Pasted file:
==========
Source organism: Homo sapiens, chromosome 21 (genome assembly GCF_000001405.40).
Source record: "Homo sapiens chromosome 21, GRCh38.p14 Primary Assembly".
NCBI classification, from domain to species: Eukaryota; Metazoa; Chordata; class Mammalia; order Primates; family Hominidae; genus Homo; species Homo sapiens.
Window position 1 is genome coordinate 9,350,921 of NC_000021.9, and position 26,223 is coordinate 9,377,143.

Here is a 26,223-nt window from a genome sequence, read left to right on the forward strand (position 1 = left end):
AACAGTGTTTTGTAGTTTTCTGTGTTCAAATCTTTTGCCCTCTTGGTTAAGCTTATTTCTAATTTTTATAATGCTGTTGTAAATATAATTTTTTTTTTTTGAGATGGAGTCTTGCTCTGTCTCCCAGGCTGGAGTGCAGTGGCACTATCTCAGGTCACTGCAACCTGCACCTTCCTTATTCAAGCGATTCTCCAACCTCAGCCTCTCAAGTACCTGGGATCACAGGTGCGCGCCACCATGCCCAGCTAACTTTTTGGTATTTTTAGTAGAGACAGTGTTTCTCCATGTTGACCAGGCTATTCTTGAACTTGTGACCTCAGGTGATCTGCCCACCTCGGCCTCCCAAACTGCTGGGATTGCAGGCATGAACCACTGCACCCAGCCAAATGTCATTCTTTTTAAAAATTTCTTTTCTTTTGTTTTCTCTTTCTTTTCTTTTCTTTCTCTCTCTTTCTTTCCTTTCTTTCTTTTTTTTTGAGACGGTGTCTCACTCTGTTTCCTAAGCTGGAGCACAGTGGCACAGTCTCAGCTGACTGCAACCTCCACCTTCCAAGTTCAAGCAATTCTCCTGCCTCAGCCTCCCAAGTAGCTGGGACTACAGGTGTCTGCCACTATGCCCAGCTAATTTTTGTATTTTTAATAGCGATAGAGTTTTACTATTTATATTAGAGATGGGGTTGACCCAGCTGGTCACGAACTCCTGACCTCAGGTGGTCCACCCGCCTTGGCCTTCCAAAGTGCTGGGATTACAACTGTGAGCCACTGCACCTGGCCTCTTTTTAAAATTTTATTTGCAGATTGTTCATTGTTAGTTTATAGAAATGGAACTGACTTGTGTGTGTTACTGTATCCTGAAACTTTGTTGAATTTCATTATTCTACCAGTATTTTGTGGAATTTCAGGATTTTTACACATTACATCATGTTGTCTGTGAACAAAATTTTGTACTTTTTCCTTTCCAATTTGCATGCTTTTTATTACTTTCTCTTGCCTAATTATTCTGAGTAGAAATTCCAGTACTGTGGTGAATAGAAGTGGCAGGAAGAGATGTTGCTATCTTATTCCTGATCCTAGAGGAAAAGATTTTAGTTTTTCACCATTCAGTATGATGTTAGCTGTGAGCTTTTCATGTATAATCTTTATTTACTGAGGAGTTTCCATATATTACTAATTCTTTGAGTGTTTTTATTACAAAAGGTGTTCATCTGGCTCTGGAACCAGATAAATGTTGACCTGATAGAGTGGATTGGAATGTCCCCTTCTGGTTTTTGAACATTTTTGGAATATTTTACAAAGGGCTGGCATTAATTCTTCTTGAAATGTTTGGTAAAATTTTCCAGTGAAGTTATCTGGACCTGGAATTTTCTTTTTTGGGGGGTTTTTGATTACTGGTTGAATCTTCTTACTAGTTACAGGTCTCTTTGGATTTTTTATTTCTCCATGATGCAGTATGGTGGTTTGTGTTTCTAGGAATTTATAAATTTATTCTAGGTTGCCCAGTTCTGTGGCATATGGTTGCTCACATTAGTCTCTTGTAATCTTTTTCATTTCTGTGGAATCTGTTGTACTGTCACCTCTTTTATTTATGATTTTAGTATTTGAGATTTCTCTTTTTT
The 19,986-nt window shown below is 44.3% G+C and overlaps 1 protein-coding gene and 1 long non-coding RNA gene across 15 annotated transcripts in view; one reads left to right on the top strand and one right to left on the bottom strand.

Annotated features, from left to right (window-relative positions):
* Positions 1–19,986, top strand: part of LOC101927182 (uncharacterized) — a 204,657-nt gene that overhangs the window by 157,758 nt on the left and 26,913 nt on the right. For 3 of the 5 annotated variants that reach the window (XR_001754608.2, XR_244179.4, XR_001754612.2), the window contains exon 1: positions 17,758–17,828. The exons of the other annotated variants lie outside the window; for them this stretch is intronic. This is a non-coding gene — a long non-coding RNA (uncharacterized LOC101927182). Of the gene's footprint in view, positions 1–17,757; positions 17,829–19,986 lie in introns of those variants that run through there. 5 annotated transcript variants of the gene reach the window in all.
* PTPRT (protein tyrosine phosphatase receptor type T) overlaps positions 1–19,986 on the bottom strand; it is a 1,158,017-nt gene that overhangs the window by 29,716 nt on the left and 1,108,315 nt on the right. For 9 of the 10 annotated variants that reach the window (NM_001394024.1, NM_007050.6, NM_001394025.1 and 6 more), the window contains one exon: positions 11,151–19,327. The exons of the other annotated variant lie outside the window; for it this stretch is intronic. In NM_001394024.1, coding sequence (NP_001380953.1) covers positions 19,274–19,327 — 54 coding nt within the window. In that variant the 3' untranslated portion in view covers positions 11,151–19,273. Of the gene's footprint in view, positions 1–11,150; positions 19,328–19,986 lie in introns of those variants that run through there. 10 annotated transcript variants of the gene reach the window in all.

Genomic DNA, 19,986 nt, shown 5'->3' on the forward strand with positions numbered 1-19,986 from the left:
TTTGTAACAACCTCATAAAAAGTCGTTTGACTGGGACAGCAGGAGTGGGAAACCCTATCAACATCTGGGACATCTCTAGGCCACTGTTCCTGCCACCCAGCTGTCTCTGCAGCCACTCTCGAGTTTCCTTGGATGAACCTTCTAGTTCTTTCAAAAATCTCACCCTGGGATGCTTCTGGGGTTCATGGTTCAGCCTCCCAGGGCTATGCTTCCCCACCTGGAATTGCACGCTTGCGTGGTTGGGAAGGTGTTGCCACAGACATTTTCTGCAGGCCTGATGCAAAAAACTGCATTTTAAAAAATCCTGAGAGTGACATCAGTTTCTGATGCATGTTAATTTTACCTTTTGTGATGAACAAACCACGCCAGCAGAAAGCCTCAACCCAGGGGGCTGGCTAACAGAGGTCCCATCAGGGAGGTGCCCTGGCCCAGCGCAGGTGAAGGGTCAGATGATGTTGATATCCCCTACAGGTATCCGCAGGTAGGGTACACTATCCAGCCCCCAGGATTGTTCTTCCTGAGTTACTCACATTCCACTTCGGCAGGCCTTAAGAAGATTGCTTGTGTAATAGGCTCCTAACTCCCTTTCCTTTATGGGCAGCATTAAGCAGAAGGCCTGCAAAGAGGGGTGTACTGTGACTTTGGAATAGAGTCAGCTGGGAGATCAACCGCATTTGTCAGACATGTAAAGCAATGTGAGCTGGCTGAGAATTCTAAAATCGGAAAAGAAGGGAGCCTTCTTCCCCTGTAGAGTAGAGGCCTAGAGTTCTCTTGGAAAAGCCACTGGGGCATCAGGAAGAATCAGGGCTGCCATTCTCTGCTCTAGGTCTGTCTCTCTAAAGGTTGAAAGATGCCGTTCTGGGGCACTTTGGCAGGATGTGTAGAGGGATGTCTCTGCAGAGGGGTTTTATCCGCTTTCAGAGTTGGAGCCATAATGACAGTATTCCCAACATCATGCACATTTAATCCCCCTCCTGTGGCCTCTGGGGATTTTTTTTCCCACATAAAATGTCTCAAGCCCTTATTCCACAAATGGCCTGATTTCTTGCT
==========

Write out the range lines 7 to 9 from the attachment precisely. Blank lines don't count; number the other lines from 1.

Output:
The 19,986-nt window shown below is 44.3% G+C and overlaps 1 protein-coding gene and 1 long non-coding RNA gene across 15 annotated transcripts in view; one reads left to right on the top strand and one right to left on the bottom strand.

Annotated features, from left to right (window-relative positions):
* Positions 1–19,986, top strand: part of LOC101927182 (uncharacterized) — a 204,657-nt gene that overhangs the window by 157,758 nt on the left and 26,913 nt on the right. For 3 of the 5 annotated variants that reach the window (XR_001754608.2, XR_244179.4, XR_001754612.2), the window contains exon 1: positions 17,758–17,828. The exons of the other annotated variants lie outside the window; for them this stretch is intronic. This is a non-coding gene — a long non-coding RNA (uncharacterized LOC101927182). Of the gene's footprint in view, positions 1–17,757; positions 17,829–19,986 lie in introns of those variants that run through there. 5 annotated transcript variants of the gene reach the window in all.